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Journal of Biomolecular NMR

, Volume 53, Issue 3, pp 209–221 | Cite as

Measurement of 15N relaxation rates in perdeuterated proteins by TROSY-based methods

  • Nils-Alexander Lakomek
  • Jinfa Ying
  • Ad Bax
Article

Abstract

While extracting dynamics parameters from backbone 15N relaxation measurements in proteins has become routine over the past two decades, it is increasingly recognized that accurate quantitative analysis can remain limited by the potential presence of systematic errors associated with the measurement of 15N R1 and R2 or R relaxation rates as well as heteronuclear 15N-{1H} NOE values. We show that systematic errors in such measurements can be far larger than the statistical error derived from either the observed signal-to-noise ratio, or from the reproducibility of the measurement. Unless special precautions are taken, the problem of systematic errors is shown to be particularly acute in perdeuterated systems, and even more so when TROSY instead of HSQC elements are used to read out the 15N magnetization through the NMR-sensitive 1H nucleus. A discussion of the most common sources of systematic errors is presented, as well as TROSY-based pulse schemes that appear free of systematic errors to the level of <1 %. Application to the small perdeuterated protein GB3, which yields exceptionally high S/N and therefore is an ideal test molecule for detection of systematic errors, yields relaxation rates that show considerably less residue by residue variation than previous measurements. Measured R2′/R1′ ratios fit an axially symmetric diffusion tensor with a Pearson’s correlation coefficient of 0.97, comparable to fits obtained for backbone amide RDCs to the Saupe matrix.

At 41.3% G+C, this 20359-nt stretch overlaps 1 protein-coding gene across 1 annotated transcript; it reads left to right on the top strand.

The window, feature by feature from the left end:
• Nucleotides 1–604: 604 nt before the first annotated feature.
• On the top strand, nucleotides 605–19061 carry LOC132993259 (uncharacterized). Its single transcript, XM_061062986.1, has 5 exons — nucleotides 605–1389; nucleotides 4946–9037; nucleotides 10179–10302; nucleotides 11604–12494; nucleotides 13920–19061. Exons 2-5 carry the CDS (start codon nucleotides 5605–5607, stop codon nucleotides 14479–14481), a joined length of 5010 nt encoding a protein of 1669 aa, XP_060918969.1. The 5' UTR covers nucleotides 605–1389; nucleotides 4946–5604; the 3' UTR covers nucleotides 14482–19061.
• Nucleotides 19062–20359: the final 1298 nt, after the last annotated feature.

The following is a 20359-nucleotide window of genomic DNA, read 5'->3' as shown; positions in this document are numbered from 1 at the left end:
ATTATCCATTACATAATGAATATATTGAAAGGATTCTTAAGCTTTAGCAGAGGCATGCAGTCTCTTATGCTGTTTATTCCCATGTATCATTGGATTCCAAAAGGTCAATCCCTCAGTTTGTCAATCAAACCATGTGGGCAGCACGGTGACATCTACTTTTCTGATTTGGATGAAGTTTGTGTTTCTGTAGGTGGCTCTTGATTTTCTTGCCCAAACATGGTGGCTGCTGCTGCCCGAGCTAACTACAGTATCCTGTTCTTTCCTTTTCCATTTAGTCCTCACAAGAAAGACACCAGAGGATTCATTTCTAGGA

Keywords

Backbone dynamics Relaxation TROSY Perdeuterated proteins Cross-correlated relaxation Water saturation 

Notes

Acknowledgments

We thank Dennis A Torchia and Alex Grishaev for helpful discussions and computer simulations, Frank Delaglio for assistance with the evaluation of relaxation data and Alex Maltsev for help with the expression and purification of GB3. This work was funded by the Intramural Research Program of the National Institute of Diabetes and Digestive and Kidney Diseases, National Institutes of Health (NIH) and the Intramural AIDS-Targeted Antiviral Program of the Office of the Director, NIH.

Supplementary material

10858_2012_9626_MOESM1_ESM.pdf (574 kb)
Supplementary material 1 (PDF 573 kb)

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Copyright information

© Springer Science+Business Media B.V. (outside the USA) 2012

Authors and Affiliations

  1. 1.Laboratory of Chemical Physics (LCP), DHHS NIDDK National Institutes of HealthBethesdaUSA

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